Gloucester Daily Times Debate on Abortion (30), January 23, 1986

Abortion: A Religious Issue

My View

(invitational column)

(Tom Griffith of Essex, and area resident since 1980, teaches and history at Fairhaven Christian School in Essex)

Readers of this paper have been treated lately to a war of words on the issue of abortion. That’s good; that’s the free press performing its highest function. Yet the arguments and slogans have sounded so familiar that you wonder if anybody is communicating.

I propose reviewing the basic disagreement. Having spent years in either camp, I know that most pro-lifers are not reactionary bigots, nor are most pro-choicers callous baby killers. In fact, the latter include some of the most idealistic, personally humane and well-represented people in such demanding fields such as social services, health care and education.

Yet they serve a world view, the implications of which they may not realize. Consciously or not, they are on the wrong side of the religious war.

Sound ridiculous? Religious wars, after all, are supposed to have ended centuries ago. And most pro-choicers would dent having any religious basis for their views.

Nonetheless, we all act from some set of beliefs that, for practical purposes, amounts to a religion. No one is above it, and no one is neutral. The systems of belief inevitably clash, and from those clashes come wars, revolutions and political strife.

In our day, the clash derives from a classically religious issue: the nature of the human soul. One one side are the western democracies, where individual rights are based on the Biblical idea that we are souls made in the image of God, and “endowed by our Creator with certain inalienable rights.” On the other side are totalitarian states, chiefly communist, which deny the existence of the soul, define human life as purely materialistic and sacrifice individual rights to the collective good. In the one life enjoys divine sanction and is protected in the name of God. In the other, life is devalued and often destroyed in the name of man. One may be termed “God-ist,” and the other “humanist.”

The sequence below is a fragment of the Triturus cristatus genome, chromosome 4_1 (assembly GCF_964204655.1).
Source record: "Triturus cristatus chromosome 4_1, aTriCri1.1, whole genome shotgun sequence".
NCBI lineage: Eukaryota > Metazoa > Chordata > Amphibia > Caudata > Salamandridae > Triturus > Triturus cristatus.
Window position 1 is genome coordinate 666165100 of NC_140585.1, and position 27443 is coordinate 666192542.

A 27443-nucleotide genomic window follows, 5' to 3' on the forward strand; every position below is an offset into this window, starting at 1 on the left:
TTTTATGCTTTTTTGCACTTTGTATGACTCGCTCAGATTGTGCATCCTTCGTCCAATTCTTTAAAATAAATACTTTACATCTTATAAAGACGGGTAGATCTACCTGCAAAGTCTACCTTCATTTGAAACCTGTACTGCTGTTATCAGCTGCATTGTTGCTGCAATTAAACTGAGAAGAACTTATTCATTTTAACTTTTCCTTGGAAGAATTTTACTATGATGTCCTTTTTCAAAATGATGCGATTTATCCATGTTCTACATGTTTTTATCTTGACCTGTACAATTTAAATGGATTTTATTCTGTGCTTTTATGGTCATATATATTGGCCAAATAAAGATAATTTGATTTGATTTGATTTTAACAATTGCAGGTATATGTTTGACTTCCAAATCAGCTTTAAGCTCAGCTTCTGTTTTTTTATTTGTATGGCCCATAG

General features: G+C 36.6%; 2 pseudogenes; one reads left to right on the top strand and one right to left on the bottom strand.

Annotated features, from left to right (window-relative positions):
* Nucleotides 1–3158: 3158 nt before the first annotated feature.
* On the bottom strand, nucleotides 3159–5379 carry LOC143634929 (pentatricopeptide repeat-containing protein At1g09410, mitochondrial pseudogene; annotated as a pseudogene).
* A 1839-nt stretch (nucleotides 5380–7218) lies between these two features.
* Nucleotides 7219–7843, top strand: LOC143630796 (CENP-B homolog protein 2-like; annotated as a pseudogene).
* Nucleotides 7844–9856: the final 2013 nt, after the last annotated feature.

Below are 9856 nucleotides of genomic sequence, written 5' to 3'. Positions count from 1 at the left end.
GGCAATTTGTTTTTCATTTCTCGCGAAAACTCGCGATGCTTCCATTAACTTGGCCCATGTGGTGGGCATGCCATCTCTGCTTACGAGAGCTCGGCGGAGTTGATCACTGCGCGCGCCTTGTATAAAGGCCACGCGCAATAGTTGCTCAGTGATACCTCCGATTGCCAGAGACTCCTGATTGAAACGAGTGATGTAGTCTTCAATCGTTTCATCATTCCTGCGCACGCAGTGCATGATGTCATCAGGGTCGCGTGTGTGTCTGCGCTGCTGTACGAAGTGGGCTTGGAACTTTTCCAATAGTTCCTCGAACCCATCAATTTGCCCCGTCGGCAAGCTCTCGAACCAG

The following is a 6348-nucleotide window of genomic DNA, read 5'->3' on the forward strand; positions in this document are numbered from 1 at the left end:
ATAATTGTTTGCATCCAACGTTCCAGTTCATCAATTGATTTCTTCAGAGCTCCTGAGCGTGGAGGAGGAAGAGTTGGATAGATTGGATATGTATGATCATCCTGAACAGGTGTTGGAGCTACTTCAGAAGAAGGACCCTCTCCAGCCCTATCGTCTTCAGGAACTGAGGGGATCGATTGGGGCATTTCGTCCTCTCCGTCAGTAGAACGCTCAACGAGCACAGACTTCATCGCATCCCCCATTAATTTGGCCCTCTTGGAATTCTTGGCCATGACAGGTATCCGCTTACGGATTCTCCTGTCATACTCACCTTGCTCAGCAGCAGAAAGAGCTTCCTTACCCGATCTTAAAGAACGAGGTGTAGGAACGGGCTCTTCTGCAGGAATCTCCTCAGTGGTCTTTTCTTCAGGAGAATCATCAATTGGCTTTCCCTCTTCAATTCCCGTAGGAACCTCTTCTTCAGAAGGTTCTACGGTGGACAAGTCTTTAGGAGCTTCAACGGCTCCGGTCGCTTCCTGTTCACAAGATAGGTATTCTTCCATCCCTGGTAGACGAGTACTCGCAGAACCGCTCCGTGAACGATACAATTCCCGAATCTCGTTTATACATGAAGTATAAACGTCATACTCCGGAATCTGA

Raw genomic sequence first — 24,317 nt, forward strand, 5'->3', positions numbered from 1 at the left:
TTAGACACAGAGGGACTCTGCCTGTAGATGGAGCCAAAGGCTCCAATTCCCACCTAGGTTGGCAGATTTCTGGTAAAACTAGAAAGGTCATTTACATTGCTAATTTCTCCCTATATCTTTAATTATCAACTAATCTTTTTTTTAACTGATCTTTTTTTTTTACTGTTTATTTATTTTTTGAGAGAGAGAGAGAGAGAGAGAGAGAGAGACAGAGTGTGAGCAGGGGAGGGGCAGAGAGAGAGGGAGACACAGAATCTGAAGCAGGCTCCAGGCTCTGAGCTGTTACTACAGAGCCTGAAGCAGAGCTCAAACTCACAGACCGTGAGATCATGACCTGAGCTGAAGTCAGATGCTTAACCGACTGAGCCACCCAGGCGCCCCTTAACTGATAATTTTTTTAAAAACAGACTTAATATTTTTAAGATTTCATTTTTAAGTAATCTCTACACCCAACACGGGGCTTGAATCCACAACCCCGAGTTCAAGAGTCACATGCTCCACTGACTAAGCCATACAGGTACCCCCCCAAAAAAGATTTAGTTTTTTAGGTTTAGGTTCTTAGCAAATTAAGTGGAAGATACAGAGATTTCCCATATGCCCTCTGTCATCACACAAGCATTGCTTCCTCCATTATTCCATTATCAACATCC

It’s no accident that one of the first results of a communist revolution is a rather drastic “separation of church and state.” They know what’s at stake far better than naive secularists. And while they gradually abolish traditional rights (Nicaragua, most recently), they are quick to establish the new one: the right to abortion.

And why not? If there is nothing sacred about human life, let it be curtailed, at one end or the other, as requested by the needs of the state. Take, for example, the well-documented policy of forced abortion in China. To cut population growth, couples are limited to a single child. Women are pressured to abort any more than one, failing which the newborn is left to die, untreated. If twins are born unexpectedly, the mother is asked which one she wants to keep.

It all begins by denying the sanctity of the soul. That, in turn, opens a Pandora’s box of disregard for human life, that has made this century the bloodiest in history. The best safeguard of our liberties, with their religious foundation, is to uphold the reality of the soul. And it is real; to know this, you have only to view a body in a casket and ask honestly, “Is this all there is?”

Once the fact of the soul is grasped, the debate over “when life begins” drops quickly away. Life in its spiritual aspect begins with conception, as affirmed by 2,000 years of Western Civilization. But that fact can be denied; America can sink to the level of a totalitarian state. That is the vision which escapes pro-choicers, but haunts pro-lifers, and makes the context so bitter. And that is the dirty secret: it may be downplayed, but the abortion issue is religious. The pro-life movement fights for eternal souls — the innocent ones of the unborn and the imperiled one of our nation.

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